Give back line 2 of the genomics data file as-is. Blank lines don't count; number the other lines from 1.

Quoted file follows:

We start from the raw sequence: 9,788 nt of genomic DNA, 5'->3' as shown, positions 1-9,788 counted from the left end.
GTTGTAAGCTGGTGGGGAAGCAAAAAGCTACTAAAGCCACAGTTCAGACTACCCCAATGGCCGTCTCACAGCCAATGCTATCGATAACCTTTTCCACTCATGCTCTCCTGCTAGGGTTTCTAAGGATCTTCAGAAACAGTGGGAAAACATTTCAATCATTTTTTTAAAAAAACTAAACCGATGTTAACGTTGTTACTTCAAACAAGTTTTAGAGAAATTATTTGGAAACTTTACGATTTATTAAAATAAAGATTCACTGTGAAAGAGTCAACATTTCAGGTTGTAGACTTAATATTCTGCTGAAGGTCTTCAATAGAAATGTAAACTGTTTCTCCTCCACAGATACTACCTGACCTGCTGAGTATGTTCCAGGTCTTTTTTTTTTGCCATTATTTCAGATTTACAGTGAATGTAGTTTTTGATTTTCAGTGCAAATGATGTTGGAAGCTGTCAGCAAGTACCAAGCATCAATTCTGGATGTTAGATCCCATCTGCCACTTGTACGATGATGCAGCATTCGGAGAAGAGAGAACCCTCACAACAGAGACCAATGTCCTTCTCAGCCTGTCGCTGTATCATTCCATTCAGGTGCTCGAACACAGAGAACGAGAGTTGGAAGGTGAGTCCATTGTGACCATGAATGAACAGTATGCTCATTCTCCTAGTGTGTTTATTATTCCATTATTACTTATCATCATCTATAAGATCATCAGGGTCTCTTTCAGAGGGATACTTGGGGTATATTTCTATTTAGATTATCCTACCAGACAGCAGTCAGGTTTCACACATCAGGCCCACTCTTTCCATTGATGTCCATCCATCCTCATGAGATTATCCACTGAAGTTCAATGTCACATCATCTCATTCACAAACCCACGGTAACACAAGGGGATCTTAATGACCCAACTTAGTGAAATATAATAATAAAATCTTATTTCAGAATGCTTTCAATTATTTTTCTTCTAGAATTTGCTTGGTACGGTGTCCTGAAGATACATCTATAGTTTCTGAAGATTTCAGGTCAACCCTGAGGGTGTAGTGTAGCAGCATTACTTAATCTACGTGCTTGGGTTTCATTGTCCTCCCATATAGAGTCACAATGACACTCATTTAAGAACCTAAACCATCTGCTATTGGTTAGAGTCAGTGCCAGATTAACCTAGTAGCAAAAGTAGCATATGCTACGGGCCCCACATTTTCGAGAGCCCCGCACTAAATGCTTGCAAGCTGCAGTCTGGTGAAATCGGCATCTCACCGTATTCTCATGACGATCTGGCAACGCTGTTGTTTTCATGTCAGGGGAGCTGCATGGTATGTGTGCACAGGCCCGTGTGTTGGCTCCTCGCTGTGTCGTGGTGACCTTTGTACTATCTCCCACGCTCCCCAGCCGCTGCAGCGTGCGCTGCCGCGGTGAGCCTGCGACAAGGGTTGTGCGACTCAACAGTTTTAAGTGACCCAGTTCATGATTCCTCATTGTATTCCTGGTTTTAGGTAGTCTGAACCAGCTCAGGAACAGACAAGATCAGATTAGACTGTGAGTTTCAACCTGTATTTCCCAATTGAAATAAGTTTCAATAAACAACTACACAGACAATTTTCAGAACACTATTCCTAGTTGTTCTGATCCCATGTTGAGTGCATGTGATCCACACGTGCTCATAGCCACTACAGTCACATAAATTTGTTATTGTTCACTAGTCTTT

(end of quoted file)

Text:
GTTGTAAGCTGGTGGGGAAGCAAAAAGCTACTAAAGCCACAGTTCAGACTACCCCAATGGCCGTCTCACAGCCAATGCTATCGATAACCTTTTCCACTCATGCTCTCCTGCTAGGGTTTCTAAGGATCTTCAGAAACAGTGGGAAAACATTTCAATCATTTTTTTAAAAAAACTAAACCGATGTTAACGTTGTTACTTCAAACAAGTTTTAGAGAAATTATTTGGAAACTTTACGATTTATTAAAATAAAGATTCACTGTGAAAGAGTCAACATTTCAGGTTGTAGACTTAATATTCTGCTGAAGGTCTTCAATAGAAATGTAAACTGTTTCTCCTCCACAGATACTACCTGACCTGCTGAGTATGTTCCAGGTCTTTTTTTTTTGCCATTATTTCAGATTTACAGTGAATGTAGTTTTTGATTTTCAGTGCAAATGATGTTGGAAGCTGTCAGCAAGTACCAAGCATCAATTCTGGATGTTAGATCCCATCTGCCACTTGTACGATGATGCAGCATTCGGAGAAGAGAGAACCCTCACAACAGAGACCAATGTCCTTCTCAGCCTGTCGCTGTATCATTCCATTCAGGTGCTCGAACACAGAGAACGAGAGTTGGAAGGTGAGTCCATTGTGACCATGAATGAACAGTATGCTCATTCTCCTAGTGTGTTTATTATTCCATTATTACTTATCATCATCTATAAGATCATCAGGGTCTCTTTCAGAGGGATACTTGGGGTATATTTCTATTTAGATTATCCTACCAGACAGCAGTCAGGTTTCACACATCAGGCCCACTCTTTCCATTGATGTCCATCCATCCTCATGAGATTATCCACTGAAGTTCAATGTCACATCATCTCATTCACAAACCCACGGTAACACAAGGGGATCTTAATGACCCAACTTAGTGAAATATAATAATAAAATCTTATTTCAGAATGCTTTCAATTATTTTTCTTCTAGAATTTGCTTGGTACGGTGTCCTGAAGATACATCTATAGTTTCTGAAGATTTCAGGTCAACCCTGAGGGTGTAGTGTAGCAGCATTACTTAATCTACGTGCTTGGGTTTCATTGTCCTCCCATATAGAGTCACAATGACACTCATTTAAGAACCTAAACCATCTGCTATTGGTTAGAGTCAGTGCCAGATTAACCTAGTAGCAAAAGTAGCATATGCTACGGGCCCCACATTTTCGAGAGCCCCGCACTAAATGCTTGCAAGCTGCAGTCTGGTGAAATCGGCATCTCACCGTATTCTCATGACGATCTGGCAACGCTGTTGTTTTCATGTCAGGGGAGCTGCATGGTATGTGTGCACAGGCCCGTGTGTTGGCTCCTCGCTGTGTCGTGGTGACCTTTGTACTATCTCCCACGCTCCCCAGCCGCTGCAGCGTGCGCTGCCGCGGTGAGCCTGCGACAAGGGTTGTGCGACTCAACAGTTTTAAGTGACCCAGTTCATGATTCCTCATTGTATTCCTGGTTTTAGGTAGTCTGAACCAGCTCAGGAACAGACAAGATCAGATTAGACTGTGAGTTTCAACCTGTATTTCCCAATTGAAATAAGTTTCAATAAACAACTACACAGACAATTTTCAGAACACTATTCCTAGTTGTTCTGATCCCATGTTGAGTGCATGTGATCCACACGTGCTCATAGCCACTACAGTCACATAAATTTGTTATTGTTCACTAGTCTTT